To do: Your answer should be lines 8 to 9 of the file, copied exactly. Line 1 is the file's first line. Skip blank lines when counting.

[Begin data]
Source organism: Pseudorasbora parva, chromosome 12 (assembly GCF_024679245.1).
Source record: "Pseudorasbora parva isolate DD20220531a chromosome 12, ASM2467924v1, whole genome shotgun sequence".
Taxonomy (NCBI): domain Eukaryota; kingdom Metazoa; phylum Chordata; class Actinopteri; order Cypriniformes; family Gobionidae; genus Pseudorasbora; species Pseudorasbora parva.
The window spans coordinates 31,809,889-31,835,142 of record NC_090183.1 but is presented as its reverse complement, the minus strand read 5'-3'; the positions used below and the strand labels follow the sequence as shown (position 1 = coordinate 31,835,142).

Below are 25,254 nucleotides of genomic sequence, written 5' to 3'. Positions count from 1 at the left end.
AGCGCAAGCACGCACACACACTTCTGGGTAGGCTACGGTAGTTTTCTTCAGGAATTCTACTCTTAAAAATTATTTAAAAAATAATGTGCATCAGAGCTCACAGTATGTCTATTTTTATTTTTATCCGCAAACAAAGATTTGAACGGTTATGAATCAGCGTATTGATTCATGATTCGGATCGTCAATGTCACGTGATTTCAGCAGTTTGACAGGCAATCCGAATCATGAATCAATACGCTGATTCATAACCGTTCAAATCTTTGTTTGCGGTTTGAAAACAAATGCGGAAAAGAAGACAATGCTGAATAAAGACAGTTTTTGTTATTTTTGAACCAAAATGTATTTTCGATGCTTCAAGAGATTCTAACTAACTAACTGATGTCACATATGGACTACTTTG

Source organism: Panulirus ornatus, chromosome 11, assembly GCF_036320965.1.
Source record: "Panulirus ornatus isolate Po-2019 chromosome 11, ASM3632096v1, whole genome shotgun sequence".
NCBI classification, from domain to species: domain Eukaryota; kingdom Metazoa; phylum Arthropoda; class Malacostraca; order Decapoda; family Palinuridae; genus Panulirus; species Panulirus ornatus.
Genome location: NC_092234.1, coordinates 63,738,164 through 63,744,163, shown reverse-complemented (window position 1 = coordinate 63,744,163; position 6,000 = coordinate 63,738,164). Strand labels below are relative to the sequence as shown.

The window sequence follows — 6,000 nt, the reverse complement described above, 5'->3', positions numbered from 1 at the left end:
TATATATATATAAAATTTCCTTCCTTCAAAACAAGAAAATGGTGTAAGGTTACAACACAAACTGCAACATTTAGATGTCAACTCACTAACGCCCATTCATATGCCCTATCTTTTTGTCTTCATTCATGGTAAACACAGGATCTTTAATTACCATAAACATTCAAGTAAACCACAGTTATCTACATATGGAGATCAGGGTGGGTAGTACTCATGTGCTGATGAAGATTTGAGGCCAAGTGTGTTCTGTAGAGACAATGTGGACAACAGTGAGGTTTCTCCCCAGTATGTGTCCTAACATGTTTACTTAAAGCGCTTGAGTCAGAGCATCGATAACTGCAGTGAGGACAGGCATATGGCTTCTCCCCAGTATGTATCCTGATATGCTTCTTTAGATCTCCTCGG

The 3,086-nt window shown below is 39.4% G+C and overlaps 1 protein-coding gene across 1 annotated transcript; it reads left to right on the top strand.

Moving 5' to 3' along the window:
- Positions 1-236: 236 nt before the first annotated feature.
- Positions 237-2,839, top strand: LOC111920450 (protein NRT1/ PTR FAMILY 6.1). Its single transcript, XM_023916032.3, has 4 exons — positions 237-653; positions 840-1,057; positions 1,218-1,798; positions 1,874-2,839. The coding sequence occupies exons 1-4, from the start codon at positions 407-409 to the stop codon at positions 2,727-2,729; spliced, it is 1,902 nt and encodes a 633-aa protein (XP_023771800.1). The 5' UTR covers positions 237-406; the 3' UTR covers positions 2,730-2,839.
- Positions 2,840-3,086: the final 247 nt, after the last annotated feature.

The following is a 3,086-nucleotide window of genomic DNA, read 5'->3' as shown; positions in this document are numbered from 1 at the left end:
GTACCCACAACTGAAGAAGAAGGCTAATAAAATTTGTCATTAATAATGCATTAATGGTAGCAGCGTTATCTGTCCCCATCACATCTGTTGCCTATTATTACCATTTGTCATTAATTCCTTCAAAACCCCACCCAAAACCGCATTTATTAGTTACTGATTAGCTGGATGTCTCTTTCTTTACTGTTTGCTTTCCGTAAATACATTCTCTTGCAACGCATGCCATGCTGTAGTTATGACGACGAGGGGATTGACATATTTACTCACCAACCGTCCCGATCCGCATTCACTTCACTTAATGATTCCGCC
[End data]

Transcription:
Source record: "Panulirus ornatus isolate Po-2019 chromosome 11, ASM3632096v1, whole genome shotgun sequence".
NCBI classification, from domain to species: domain Eukaryota; kingdom Metazoa; phylum Arthropoda; class Malacostraca; order Decapoda; family Palinuridae; genus Panulirus; species Panulirus ornatus.